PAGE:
About Us

Ahmet Evin

Prof. Evin was the founding dean of the Faculty of Arts and Social Sciences at Sabanci University. At Columbia University, he was named William Mitchell Fellow where he received his PhD in Middle East Studies and Cultural History. He is director of education of the Aga Khan Trust for Culture, and coordinated the Aga Khan Program at Harvard University and MIT. He initiated, with European Commission support, a policy dialogue on EU’s eastward expansion, its Mediterranean policy, and the customs union agreement with Turkey. He established, with the EUI Schuman Center, the EU-Turkish Observatory, also programs and policy research with academic institutions and NGOs, e.g., the Kokkalis Program at the Kennedy School of Government, Harvard University. He is the founding member of Turkish Economy and Social Studies Foundation and the Middle East Studies Association of North America.

The Danubian Europe as Borderlands: Geopolitical Realities and Cultural Cleavages of the European Continent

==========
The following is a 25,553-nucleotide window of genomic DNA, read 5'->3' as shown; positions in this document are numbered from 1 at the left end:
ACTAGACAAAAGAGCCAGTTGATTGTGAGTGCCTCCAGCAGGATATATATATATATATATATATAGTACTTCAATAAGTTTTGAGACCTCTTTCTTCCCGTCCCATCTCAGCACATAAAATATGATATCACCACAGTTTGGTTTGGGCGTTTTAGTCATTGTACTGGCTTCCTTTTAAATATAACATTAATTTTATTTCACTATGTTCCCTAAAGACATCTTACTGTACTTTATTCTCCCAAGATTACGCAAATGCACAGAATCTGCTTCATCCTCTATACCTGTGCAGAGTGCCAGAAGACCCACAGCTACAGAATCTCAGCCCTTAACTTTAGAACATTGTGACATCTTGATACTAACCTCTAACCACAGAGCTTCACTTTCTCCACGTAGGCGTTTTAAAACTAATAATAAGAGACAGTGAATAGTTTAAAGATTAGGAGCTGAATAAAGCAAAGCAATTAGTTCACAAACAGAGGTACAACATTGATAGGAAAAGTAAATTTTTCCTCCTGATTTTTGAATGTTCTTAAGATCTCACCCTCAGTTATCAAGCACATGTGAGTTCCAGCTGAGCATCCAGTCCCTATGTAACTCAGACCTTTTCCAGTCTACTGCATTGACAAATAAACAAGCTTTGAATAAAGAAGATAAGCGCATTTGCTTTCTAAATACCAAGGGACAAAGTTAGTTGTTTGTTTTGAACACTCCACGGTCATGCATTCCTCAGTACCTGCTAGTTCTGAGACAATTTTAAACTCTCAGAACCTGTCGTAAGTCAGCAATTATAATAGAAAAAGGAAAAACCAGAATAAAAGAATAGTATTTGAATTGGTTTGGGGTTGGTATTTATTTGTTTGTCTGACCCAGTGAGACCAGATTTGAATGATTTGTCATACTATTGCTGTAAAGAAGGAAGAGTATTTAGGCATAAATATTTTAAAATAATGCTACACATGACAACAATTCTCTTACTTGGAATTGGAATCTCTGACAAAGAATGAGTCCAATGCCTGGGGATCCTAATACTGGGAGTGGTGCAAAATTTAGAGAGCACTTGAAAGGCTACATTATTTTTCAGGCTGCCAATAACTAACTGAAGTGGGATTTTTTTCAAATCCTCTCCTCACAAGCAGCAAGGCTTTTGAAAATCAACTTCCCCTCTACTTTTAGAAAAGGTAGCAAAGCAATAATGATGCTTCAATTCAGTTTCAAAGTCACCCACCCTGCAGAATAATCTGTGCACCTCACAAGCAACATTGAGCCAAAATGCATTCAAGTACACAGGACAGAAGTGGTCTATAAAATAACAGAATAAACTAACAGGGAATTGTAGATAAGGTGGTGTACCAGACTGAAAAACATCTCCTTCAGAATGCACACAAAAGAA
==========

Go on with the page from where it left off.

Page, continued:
The focus of this research project is the history of the Danubian Europe as borderlands and the lessons that can be drawn from that history in respect of Europe’s future. Today the EU believes it is confronted with the danger of reversals to its objective of exporting its values to its neighborhood and thus broadening its sphere of influence in concentric circles. The fact that its neighborhood appears to have become less attracted to the EU in addition and the fact that it is faced with internal differences regarding how to address the new challenges to the Union have given rise to a heightened anxiety about the appeal and effectiveness of the present European architecture. What can we learn from Europe’s history with respect to facing these current challenges? What lessons can we draw from the fact that a Europe of geopolitical cleavages, yet at the same time one of porous borderlands, maintained a cultural coherence despite centuries of conflict not only with external adversaries but mainly within the continent? What would be a realistic way for the EU to relate to its changing neighborhoods, while taking into consideration its internal cultural cleavages, which has been a historical characteristic of the continent?